The temperature outside was nearly 100 degrees.
It was 3:38 Saturday afternoon in Wyckoff, New Jersey.
Police received a call from a man saying he was inside a suburban home. He told them he had killed four people and taken two people as hostages. He wanted $10,000 and a police car. He had explosives.
The police arrived, followed by a heavily-armed SWAT team and the county's bomb squad. Authorities told residents to stay inside. They closed off nearby roads and prevented other residents from returning to their homes.
Police tried to reach the home's owner, or anyone who knew her.
Finally, after an hour, they contacted her. She said she was not inside the home, and she had not made the call.
Police were still unsure about the situation, so they sent out a reverse 911 call, which alerted residents to stay inside, lock their doors and close their windows.
There was still no communication from the hostage-taker.
About two and a half hours later, at around 6 p.m., a SWAT team member thought he saw a shadow of a person on a wall inside the house.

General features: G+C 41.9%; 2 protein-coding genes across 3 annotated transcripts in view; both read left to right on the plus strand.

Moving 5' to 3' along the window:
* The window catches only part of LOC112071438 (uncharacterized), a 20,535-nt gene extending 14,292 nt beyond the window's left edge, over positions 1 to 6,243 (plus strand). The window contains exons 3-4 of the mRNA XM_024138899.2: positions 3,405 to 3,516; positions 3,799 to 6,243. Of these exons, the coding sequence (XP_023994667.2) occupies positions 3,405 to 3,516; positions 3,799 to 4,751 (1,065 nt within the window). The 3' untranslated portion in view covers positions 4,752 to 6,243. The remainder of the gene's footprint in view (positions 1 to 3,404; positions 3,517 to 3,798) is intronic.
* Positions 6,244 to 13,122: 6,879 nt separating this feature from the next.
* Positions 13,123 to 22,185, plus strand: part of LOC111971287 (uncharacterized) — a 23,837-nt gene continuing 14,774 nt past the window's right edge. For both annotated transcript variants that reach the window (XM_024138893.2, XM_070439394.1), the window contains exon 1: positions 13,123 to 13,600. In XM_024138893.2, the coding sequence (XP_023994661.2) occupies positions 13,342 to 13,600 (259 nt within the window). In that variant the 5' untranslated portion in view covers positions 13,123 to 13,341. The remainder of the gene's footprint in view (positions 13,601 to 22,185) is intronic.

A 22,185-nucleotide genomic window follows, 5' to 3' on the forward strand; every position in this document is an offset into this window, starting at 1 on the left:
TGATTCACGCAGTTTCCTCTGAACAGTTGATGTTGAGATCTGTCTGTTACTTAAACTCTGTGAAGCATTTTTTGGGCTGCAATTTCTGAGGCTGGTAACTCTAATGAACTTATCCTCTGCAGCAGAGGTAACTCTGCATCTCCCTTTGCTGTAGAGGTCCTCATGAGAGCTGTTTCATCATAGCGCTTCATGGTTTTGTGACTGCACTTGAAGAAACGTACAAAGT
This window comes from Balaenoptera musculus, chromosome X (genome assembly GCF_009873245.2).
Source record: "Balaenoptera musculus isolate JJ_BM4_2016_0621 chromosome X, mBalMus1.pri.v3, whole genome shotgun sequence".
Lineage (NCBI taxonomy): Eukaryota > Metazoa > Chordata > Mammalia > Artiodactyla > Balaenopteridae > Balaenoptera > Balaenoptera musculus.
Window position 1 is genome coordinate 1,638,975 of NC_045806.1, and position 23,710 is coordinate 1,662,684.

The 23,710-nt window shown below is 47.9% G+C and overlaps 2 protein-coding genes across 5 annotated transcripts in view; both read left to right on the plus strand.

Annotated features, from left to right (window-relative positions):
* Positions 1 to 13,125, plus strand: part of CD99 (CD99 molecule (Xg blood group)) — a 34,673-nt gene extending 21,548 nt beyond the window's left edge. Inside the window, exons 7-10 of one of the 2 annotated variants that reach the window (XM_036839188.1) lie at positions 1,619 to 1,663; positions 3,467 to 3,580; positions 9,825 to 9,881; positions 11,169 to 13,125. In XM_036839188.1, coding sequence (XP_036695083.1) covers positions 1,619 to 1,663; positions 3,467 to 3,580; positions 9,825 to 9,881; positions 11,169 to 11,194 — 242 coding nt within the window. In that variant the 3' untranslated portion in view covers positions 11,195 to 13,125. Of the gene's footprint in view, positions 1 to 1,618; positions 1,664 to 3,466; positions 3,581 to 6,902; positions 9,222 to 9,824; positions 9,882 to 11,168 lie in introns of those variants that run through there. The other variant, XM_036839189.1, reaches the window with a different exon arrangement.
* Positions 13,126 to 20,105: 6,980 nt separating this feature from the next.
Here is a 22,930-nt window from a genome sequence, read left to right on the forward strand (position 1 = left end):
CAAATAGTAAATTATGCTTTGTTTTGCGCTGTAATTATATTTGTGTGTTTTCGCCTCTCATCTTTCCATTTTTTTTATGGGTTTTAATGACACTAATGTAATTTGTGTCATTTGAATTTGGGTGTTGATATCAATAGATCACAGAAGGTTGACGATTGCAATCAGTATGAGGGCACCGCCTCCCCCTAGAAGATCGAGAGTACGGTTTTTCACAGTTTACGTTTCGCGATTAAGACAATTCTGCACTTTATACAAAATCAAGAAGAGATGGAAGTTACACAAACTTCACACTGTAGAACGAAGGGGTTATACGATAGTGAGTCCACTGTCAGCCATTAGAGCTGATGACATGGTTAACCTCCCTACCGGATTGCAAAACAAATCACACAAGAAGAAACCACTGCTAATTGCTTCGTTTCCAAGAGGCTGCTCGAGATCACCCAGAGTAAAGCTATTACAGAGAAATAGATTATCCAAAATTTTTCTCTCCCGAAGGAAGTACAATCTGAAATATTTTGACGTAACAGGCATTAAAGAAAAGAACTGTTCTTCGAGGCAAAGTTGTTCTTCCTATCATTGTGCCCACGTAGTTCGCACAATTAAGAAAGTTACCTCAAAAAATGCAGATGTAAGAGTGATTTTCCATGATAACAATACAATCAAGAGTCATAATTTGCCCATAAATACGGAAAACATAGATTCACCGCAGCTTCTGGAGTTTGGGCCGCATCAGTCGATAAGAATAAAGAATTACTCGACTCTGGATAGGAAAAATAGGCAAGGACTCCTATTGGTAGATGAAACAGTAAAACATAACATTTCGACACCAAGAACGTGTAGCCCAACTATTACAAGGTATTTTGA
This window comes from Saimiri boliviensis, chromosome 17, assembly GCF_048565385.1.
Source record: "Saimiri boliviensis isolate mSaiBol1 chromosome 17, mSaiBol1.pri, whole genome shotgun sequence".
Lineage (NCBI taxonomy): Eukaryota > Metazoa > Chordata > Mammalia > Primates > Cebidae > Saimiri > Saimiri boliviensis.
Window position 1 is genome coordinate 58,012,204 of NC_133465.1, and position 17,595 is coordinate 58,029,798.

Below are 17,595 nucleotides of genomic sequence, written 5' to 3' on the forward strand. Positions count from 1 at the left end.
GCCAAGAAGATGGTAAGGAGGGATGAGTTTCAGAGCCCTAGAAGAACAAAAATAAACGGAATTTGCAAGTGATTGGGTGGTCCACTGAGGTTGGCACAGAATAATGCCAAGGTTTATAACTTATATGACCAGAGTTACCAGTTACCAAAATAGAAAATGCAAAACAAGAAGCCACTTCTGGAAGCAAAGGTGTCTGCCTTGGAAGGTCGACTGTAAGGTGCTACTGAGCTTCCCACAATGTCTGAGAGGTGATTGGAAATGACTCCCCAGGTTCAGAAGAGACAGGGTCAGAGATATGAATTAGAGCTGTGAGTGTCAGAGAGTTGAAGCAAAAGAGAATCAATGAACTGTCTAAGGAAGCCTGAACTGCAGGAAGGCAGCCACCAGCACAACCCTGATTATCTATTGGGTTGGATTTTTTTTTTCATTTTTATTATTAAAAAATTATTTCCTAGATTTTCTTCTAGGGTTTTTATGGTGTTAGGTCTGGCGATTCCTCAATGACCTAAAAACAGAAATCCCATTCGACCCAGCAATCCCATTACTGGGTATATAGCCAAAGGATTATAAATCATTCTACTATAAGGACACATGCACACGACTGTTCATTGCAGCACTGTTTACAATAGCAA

A decision was made.
Tear gas canisters were fired through two windows, an armored vehicle rolled up to the home, and the SWAT team stormed inside.
All they found was a cat, which they assumed was the cause of the shadow.
A prankster likely used an internet phone to create a call that spoofed the home's phone number, making it seem that the call had come from inside. The hoax of sending a SWAT team to someone's home is called "swatting."
She's Parry Aftab, a lawyer who founded groups to combat internet bullying. She's been called "the leading expert in cybercrime in the United States."
Someone had swatted her.
- Three-hour 'hostage' situation in Wyckoff called a hoax, North New Jersey.com>>
- Update: Authorities say 911 call in Wyckoff hoax came from fake, computer-generated phone number, North New Jersey.com>>
- Parry Aftab>>
(Note - the image is from Google Maps, taken a block from Ms. Aftab's home.)